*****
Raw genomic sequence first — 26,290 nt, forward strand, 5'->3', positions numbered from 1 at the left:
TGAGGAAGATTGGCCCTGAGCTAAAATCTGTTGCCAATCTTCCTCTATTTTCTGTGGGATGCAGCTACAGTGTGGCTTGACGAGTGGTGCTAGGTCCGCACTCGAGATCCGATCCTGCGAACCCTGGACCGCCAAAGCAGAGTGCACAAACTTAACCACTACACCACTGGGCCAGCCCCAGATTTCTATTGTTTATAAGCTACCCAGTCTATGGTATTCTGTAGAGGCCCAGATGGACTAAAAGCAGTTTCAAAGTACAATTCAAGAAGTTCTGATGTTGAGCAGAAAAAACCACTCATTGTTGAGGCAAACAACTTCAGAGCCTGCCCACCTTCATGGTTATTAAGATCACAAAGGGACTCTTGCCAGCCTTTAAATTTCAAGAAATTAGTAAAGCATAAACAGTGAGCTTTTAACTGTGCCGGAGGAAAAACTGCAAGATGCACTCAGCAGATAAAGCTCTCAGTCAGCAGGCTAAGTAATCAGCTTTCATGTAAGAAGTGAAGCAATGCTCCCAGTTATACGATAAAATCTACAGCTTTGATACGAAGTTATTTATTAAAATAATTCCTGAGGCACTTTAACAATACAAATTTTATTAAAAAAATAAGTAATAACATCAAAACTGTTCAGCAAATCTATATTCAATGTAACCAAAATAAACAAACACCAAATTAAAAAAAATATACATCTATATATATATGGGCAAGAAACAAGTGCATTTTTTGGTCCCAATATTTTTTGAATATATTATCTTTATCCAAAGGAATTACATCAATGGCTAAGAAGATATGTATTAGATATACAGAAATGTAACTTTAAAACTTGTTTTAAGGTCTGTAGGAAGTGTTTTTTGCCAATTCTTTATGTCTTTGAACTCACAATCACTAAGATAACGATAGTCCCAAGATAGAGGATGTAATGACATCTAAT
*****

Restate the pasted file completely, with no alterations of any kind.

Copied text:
Raw genomic sequence first — 26,290 nt, forward strand, 5'->3', positions numbered from 1 at the left:
TGAGGAAGATTGGCCCTGAGCTAAAATCTGTTGCCAATCTTCCTCTATTTTCTGTGGGATGCAGCTACAGTGTGGCTTGACGAGTGGTGCTAGGTCCGCACTCGAGATCCGATCCTGCGAACCCTGGACCGCCAAAGCAGAGTGCACAAACTTAACCACTACACCACTGGGCCAGCCCCAGATTTCTATTGTTTATAAGCTACCCAGTCTATGGTATTCTGTAGAGGCCCAGATGGACTAAAAGCAGTTTCAAAGTACAATTCAAGAAGTTCTGATGTTGAGCAGAAAAAACCACTCATTGTTGAGGCAAACAACTTCAGAGCCTGCCCACCTTCATGGTTATTAAGATCACAAAGGGACTCTTGCCAGCCTTTAAATTTCAAGAAATTAGTAAAGCATAAACAGTGAGCTTTTAACTGTGCCGGAGGAAAAACTGCAAGATGCACTCAGCAGATAAAGCTCTCAGTCAGCAGGCTAAGTAATCAGCTTTCATGTAAGAAGTGAAGCAATGCTCCCAGTTATACGATAAAATCTACAGCTTTGATACGAAGTTATTTATTAAAATAATTCCTGAGGCACTTTAACAATACAAATTTTATTAAAAAAATAAGTAATAACATCAAAACTGTTCAGCAAATCTATATTCAATGTAACCAAAATAAACAAACACCAAATTAAAAAAAATATACATCTATATATATATGGGCAAGAAACAAGTGCATTTTTTGGTCCCAATATTTTTTGAATATATTATCTTTATCCAAAGGAATTACATCAATGGCTAAGAAGATATGTATTAGATATACAGAAATGTAACTTTAAAACTTGTTTTAAGGTCTGTAGGAAGTGTTTTTTGCCAATTCTTTATGTCTTTGAACTCACAATCACTAAGATAACGATAGTCCCAAGATAGAGGATGTAATGACATCTAAT